FIGURE 2. Effect of TR4 on proliferation and apoptosis in BC cell lines: (A) Relative TR4 mRNA expression was measured via qPCR after transfecting Vector, oeTR4, scr, and siTR4 in BC cell lines, including T24 and UM-UC-3. GAPDH was used as the internal control, **p < 0.05. (B) Vector, oeTR4, scr, and siTR4 were transfected to the T24 and UM-UC-3 cells. The relative cell viability was measured at 24, 48, and 72 h via the CCK8 assay, *p < 0.05, **p < 0.01. (C) Flow cytometry assay was used to evaluate the apoptosis analysis after transfecting Vector, oeTR4, scr, and siTR4, *p < 0.05, **p < 0.01.
FIGURE 3. Effect of TR4 on viability in BC cell lines: (A) After transfecting Vector and TR4 in BC cell lines, the proliferation ability was measured by the EdU assay. Quantification of positive cells was determined by microscopy with ×40 magnification in three randomly chosen fields. Data are presented as mean ± SD. *p < 0.01. (B) After transfecting scr and siTR4 in BC cell lines, quantification of positive cells was determined in three randomly chosen fields. *p < 0.05, **p < 0.01.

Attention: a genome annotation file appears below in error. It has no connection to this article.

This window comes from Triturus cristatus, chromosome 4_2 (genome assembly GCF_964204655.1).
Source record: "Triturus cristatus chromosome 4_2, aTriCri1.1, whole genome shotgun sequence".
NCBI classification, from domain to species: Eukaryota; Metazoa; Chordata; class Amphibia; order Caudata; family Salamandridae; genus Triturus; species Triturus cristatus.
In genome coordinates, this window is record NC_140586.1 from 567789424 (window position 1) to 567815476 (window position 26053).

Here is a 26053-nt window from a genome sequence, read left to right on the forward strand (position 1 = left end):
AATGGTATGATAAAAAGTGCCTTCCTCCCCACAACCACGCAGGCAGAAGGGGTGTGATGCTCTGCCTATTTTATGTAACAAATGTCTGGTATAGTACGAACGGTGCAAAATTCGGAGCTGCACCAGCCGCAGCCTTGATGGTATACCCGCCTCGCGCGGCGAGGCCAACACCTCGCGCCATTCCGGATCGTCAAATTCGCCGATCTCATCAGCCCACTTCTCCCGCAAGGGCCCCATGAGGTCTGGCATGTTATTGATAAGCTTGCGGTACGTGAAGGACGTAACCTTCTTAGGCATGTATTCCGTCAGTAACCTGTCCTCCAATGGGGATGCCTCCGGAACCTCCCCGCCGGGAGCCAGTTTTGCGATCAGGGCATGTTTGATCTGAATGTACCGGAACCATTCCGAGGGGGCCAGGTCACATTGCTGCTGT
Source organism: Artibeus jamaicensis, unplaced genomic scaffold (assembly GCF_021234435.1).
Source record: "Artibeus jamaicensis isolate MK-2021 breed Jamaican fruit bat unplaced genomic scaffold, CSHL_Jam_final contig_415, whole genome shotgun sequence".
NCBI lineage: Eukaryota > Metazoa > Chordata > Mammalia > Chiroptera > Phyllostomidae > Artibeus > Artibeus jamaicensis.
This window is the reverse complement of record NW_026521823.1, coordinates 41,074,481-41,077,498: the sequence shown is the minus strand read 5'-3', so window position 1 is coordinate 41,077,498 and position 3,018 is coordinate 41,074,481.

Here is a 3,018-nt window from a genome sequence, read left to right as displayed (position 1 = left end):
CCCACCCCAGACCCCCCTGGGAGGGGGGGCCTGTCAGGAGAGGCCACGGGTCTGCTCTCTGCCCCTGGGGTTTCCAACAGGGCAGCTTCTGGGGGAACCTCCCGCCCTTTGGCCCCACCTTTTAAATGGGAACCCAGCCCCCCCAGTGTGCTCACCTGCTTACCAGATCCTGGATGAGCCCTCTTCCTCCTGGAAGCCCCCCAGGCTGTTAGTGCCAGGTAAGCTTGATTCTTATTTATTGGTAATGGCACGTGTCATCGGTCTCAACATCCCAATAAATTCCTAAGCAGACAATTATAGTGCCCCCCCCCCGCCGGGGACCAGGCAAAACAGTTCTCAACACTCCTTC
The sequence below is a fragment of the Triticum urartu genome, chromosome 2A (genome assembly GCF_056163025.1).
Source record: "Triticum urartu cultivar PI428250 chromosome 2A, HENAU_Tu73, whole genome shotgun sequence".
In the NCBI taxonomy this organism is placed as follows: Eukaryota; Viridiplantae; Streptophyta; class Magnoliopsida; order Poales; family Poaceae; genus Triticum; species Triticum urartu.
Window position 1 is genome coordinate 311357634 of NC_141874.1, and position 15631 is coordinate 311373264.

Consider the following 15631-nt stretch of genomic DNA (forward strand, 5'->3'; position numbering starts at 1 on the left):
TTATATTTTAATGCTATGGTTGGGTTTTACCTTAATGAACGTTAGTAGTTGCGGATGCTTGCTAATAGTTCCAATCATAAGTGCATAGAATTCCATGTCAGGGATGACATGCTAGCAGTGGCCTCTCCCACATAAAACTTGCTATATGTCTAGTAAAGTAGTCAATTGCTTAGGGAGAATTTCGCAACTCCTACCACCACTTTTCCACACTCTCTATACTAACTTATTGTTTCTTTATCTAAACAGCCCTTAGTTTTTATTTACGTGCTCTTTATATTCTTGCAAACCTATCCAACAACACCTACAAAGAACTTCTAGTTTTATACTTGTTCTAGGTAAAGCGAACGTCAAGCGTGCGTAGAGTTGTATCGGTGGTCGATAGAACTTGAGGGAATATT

TR4 Altered Cell Apoptosis of Bladder Cancer via Bcl-2
Furthermore, we also performed an apoptosis assay using Annexin V-FITC/PI double staining in both TR4 overexpressing and knockdown tumor cells. These results indicated that in T24 cell lines, the overexpression of TR4 significantly reduced the proportion of apoptotic cells from 66.27 ± 4.91% to 38.5 ± 5.957%, including the early and late apoptotic tumor cells (**p < 0.01). In contrast, TR4 knockdown significantly increased the percentage of apoptotic cells from 25.2 ± 2.007% to 47.93 ± 4.933% (**p < 0.01, Figure 2C). Similar results were observed in UM-UC-3 cells (Figure 2C).